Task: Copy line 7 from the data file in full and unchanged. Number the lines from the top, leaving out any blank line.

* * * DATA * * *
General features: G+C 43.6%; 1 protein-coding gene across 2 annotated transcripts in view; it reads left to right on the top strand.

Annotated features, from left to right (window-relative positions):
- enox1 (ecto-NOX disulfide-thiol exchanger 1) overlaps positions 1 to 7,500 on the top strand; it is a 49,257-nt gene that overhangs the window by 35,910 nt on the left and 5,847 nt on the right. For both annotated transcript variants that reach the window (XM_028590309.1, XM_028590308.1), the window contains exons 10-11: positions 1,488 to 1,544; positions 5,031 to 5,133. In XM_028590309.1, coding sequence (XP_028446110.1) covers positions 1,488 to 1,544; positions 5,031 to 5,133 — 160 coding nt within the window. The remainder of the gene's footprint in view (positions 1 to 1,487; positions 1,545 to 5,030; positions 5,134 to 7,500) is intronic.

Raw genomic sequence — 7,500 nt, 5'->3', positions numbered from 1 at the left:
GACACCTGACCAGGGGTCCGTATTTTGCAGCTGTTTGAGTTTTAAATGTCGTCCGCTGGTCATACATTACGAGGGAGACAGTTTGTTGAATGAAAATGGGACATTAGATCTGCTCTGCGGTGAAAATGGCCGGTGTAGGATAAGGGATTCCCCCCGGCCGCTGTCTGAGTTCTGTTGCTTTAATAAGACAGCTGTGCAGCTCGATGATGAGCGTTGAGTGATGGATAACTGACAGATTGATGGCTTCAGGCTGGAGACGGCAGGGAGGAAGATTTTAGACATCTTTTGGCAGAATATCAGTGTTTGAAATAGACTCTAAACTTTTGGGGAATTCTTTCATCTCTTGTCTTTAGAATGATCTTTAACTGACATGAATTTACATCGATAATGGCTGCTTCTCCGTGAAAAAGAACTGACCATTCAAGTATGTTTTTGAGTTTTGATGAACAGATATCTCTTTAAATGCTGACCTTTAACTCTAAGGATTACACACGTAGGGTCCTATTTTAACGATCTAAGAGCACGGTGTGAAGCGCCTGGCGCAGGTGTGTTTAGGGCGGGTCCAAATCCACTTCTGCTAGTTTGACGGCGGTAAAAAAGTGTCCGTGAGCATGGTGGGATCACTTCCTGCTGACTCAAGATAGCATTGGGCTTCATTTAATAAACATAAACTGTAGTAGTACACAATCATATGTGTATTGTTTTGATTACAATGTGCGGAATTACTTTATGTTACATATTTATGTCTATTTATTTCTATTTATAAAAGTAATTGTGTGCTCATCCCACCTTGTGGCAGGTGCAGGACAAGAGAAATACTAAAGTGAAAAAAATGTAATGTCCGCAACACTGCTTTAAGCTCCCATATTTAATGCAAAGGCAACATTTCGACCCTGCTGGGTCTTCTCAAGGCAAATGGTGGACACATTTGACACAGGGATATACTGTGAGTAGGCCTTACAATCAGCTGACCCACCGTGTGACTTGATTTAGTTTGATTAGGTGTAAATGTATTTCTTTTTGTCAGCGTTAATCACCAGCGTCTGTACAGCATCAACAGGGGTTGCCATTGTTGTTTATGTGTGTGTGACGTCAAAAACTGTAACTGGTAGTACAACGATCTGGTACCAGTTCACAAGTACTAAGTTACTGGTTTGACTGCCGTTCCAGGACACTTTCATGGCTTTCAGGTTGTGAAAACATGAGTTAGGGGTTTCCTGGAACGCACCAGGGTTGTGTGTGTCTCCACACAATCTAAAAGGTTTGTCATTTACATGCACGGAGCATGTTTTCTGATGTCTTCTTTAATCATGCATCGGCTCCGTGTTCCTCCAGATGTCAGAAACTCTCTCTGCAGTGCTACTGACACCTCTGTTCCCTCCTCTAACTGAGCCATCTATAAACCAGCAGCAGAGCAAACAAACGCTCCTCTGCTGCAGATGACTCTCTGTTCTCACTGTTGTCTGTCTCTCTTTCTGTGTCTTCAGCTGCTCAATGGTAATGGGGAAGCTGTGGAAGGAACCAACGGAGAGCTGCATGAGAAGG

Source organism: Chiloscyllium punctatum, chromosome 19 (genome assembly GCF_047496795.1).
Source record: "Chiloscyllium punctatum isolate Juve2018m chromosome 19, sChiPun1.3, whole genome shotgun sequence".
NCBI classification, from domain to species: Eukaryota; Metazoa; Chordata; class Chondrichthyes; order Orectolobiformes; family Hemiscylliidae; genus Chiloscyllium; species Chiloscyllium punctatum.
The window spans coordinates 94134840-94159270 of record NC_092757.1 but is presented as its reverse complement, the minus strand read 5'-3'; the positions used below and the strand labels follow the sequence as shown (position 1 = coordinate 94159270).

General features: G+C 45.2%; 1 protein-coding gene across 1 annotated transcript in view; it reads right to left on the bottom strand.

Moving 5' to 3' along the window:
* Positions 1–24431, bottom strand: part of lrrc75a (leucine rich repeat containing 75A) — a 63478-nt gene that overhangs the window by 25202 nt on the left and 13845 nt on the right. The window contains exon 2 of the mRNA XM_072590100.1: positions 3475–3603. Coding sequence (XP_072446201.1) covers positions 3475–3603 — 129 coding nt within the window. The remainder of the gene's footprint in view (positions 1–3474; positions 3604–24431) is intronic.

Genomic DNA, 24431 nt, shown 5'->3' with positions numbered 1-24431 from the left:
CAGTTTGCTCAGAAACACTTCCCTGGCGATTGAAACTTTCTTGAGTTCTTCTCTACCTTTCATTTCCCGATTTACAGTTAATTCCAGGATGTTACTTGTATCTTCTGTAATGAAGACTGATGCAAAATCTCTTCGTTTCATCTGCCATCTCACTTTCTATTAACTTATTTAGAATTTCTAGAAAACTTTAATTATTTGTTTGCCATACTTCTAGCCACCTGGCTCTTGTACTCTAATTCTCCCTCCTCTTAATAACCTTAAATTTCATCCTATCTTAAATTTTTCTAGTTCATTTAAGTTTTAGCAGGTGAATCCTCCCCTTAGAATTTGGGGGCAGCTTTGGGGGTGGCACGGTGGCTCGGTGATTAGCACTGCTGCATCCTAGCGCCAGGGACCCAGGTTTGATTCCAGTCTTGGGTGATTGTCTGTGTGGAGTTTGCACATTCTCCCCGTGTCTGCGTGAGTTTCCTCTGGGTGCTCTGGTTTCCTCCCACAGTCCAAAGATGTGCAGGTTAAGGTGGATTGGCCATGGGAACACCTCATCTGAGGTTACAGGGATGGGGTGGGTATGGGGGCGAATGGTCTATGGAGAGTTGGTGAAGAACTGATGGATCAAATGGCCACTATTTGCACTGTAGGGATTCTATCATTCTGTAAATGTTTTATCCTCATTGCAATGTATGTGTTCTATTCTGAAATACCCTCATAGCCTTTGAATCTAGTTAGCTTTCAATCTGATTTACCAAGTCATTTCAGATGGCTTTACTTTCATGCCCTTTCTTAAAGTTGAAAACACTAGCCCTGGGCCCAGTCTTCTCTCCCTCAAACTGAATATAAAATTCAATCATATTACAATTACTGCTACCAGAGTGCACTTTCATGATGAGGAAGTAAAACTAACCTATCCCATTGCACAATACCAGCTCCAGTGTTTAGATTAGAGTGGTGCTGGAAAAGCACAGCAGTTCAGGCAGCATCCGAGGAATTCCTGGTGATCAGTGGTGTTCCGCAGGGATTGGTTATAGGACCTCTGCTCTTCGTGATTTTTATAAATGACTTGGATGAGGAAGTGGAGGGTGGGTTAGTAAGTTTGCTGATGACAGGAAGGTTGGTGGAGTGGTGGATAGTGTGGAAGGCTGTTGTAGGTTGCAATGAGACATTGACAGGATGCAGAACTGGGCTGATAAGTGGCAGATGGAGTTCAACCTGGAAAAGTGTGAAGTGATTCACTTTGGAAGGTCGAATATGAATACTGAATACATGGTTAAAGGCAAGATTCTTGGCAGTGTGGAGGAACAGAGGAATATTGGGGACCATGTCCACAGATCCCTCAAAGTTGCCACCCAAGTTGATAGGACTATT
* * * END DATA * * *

Source record: "Chiloscyllium punctatum isolate Juve2018m chromosome 19, sChiPun1.3, whole genome shotgun sequence".